The formation of a committee certainly has sent a positive message to the public. But it is also necessary to widespread the message that this kind of healthcare services are not only provided to the VVIPs and VIPs, the public also get such services at home.
How feasible is it to provide such services from a single (Bir) Hospital? We need to take into consideration the wishes of VVIPs and pragmatic aspects as well.
Treatment could be provided from all major hospitals across the country by preparing procedure for forming a group of specialized doctors, for management of treatment according to specialized medicinal methods and process.
We doctors are excited and happy because when we provide medical treatment to the VVIPs and VIPs at home, it helps save state coffer and build up and increase public's confidence over doctors.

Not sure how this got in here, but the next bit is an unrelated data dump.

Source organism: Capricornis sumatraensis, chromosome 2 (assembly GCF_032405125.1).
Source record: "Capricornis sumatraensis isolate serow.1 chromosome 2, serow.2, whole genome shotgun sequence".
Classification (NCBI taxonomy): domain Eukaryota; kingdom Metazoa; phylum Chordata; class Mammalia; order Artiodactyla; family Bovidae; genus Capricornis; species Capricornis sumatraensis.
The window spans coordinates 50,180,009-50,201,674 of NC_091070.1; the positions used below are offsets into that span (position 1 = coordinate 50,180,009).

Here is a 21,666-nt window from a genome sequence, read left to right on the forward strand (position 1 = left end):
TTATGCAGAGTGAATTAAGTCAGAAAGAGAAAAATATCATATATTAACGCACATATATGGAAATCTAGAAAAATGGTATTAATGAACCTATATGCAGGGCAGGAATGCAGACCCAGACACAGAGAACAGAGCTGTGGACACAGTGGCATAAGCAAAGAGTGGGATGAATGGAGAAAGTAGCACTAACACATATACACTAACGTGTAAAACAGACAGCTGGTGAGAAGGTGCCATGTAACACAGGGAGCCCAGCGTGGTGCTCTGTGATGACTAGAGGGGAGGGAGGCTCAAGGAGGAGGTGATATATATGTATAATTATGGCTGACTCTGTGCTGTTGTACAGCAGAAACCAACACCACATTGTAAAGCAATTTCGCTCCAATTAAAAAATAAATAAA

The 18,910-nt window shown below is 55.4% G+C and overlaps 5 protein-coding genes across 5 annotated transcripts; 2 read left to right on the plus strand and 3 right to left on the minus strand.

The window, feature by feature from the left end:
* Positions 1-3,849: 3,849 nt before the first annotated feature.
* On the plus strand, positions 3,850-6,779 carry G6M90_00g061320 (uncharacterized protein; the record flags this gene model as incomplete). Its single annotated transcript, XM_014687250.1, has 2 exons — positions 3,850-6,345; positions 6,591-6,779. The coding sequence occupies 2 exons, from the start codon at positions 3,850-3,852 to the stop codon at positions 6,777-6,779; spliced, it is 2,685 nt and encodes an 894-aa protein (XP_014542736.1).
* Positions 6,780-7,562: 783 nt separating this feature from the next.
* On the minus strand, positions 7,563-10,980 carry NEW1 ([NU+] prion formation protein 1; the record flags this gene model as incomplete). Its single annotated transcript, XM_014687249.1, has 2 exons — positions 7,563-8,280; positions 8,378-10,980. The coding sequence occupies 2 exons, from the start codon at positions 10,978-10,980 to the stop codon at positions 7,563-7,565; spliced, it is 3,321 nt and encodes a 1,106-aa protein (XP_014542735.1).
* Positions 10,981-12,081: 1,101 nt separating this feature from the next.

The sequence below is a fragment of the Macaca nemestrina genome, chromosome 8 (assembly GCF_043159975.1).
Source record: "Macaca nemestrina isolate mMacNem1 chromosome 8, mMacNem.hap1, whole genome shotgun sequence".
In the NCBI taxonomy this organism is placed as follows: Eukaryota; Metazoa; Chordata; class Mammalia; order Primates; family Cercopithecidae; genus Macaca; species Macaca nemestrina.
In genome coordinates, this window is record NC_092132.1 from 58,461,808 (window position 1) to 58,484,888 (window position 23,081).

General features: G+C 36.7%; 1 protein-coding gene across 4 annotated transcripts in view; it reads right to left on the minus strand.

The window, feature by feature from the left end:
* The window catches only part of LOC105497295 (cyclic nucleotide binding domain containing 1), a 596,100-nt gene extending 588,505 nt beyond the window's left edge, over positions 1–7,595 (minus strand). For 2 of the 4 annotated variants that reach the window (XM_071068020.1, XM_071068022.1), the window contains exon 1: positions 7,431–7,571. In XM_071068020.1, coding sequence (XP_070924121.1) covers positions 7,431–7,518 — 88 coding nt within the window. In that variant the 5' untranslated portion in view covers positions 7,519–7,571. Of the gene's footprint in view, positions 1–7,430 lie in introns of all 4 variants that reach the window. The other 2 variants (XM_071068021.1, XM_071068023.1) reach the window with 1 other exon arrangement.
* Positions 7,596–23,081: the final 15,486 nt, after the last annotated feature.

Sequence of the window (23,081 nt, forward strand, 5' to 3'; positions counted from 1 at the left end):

Your book named 'Hridaya' was published some time ago. How did you get motivation to write and publish the book?
Upon the completion of my study, I got the opportunity to work in various health institutions in various capacities. In the book, I have illustrated about the how much of suffering or ordeal one has to endure to establish healthcare centres providing complex and risky healthcare services.
I have put forth analytical views on the ways to solve the problems prevailing the health sector and medical education sector. The book is a recollection of countless memories of stress, struggle, restlessness as well as funny anecdotes and success stories in my career spanning over 30 years.
The book aims to give a message that anyone could solve any problems and attain success if one is committed to one's cause.